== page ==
SINGAPORE: The number of babies born to Singaporean parents in 2017 is at a three-year low, according to the annual Population in Brief report released by the Prime Minister’s Office Strategy Group on Thursday (Sep 27).
There were 32,356 babies born to at least one citizen parent last year, compared to 33,167 in 2016. The average for the past decade is about 32,200.
The resident total fertility rate fell from 1.2 in 2016 to 1.16 in 2017.
"This is due partly to a larger cohort of young Singaporeans (aged 19 to 29 in 2017) – many of whom are children of baby boomers – who are entering the peak childbearing ages, but have not yet had children," said the report.
The median age of Singaporean mothers giving birth for the first time has remained at 30.3 for the past two years. It was 29.4 in 2007.
Meanwhile, the proportion of Singaporean women, aged between 30 and 39, who are or have been married but are without children also remained stable at 22.6 in 2017 and 2016.
For Singaporean women aged between 40 and 49, the figure dipped slightly from 11.2 in 2016 to 10.9 in 2017.
NUMBER OF MARRIAGES HIGHEST IN 10 YEARS
There were 24,417 citizen marriages in 2017 - the highest in 10 years and more than the 23,873 in 2016, according to the report.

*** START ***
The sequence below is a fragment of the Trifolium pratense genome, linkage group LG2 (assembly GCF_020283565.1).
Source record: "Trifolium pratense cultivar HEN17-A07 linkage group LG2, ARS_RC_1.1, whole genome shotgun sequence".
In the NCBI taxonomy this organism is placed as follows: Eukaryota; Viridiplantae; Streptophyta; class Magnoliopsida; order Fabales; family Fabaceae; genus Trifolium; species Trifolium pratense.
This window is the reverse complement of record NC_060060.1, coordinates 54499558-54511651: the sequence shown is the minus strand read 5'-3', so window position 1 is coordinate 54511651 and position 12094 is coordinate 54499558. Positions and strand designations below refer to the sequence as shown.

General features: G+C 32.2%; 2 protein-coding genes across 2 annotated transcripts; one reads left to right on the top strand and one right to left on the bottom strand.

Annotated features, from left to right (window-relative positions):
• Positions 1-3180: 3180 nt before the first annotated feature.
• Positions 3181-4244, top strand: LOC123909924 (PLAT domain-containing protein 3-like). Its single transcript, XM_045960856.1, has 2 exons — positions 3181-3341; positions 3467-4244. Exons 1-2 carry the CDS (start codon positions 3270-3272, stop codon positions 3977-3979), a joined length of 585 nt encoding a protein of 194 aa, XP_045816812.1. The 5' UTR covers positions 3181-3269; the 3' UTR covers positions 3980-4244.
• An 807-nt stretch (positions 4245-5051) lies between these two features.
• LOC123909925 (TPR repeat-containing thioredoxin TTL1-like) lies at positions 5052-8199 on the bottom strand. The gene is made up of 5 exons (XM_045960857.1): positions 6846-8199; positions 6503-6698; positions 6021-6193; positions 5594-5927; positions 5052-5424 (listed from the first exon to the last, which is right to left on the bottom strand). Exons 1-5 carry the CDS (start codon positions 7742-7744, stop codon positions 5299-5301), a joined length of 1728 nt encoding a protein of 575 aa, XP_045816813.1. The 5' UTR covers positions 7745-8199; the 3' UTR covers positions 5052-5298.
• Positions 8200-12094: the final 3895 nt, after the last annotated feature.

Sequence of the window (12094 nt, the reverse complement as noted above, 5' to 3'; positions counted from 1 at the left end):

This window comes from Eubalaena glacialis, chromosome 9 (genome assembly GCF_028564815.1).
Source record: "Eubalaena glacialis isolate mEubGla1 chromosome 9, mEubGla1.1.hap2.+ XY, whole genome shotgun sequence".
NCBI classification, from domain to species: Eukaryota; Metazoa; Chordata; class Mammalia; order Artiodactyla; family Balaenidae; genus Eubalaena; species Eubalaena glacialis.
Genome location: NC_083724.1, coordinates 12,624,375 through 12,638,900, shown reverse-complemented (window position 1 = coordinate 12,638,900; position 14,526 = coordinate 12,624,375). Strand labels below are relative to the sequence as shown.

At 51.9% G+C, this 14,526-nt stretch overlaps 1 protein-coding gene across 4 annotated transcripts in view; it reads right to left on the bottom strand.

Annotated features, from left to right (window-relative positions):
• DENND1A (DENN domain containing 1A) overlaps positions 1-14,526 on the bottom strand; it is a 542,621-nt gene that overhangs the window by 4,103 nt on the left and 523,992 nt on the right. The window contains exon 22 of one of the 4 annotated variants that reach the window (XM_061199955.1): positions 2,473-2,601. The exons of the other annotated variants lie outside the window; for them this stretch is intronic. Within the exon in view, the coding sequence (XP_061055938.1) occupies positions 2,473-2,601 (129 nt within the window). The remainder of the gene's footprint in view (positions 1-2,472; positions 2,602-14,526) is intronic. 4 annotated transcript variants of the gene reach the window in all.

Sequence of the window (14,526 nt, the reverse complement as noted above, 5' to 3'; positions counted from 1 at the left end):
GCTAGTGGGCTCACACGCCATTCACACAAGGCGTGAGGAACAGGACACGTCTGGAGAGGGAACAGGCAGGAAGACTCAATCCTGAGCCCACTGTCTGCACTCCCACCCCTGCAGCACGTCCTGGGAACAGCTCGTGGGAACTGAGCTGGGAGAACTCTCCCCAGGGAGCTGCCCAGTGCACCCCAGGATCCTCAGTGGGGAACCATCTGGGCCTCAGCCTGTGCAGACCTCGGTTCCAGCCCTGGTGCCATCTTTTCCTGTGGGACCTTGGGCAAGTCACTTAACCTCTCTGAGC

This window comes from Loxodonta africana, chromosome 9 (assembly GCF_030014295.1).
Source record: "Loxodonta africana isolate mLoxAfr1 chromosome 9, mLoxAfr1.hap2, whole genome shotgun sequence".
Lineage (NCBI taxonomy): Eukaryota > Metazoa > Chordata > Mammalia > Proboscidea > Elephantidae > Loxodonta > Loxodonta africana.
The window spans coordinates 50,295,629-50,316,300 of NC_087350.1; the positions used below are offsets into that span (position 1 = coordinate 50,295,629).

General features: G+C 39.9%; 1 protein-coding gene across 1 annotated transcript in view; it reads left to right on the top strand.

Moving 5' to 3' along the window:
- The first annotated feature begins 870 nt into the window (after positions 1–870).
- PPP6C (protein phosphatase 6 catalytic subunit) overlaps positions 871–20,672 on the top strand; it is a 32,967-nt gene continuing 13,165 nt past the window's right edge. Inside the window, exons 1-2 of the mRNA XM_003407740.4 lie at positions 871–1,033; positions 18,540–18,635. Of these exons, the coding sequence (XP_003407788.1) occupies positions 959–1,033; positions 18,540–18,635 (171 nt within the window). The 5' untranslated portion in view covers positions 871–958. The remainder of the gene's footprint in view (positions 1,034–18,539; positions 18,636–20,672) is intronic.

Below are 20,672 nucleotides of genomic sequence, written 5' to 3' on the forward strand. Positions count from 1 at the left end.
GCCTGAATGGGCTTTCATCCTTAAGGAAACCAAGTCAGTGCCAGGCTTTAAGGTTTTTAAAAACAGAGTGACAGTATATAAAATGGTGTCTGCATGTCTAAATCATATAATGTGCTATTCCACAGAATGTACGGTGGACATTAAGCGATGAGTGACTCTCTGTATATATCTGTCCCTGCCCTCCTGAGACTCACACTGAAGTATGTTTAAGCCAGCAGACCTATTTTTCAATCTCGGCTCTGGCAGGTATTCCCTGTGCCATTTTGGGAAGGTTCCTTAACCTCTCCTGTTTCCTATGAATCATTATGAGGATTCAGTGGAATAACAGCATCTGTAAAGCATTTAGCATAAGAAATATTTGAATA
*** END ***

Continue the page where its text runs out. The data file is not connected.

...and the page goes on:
Citizen marriages refers to those involving at least one Singaporean.
The median age at first marriage in 2017 was 29.8 years for citizen grooms and 28.1 years for citizen brides, similar to the previous five years, noted the report.
The report added that more than one in three citizen marriages last year were transnational, meaning it involved one Singaporean and one non-Singaporean.
There has been a steady increase in inter-ethnic marriages over the past decade, with about one in five citizen marriages being between people of different races.
The proportion of singles among Singaporeans across most age groups has increased compared to 10 years ago, the report noted.
The biggest increase was among Singaporean women aged 25 to 29 – seven in 10 in this group were single in 2017 compared to six in 10 in 2016. For men in this age group, about eight in 10 were single last year.
Singapore’s total population grew slightly by 0.5 per cent over the past year to 5.64 million as of June 2018. Non-resident population remained relatively stable at 1.64 million, said the report.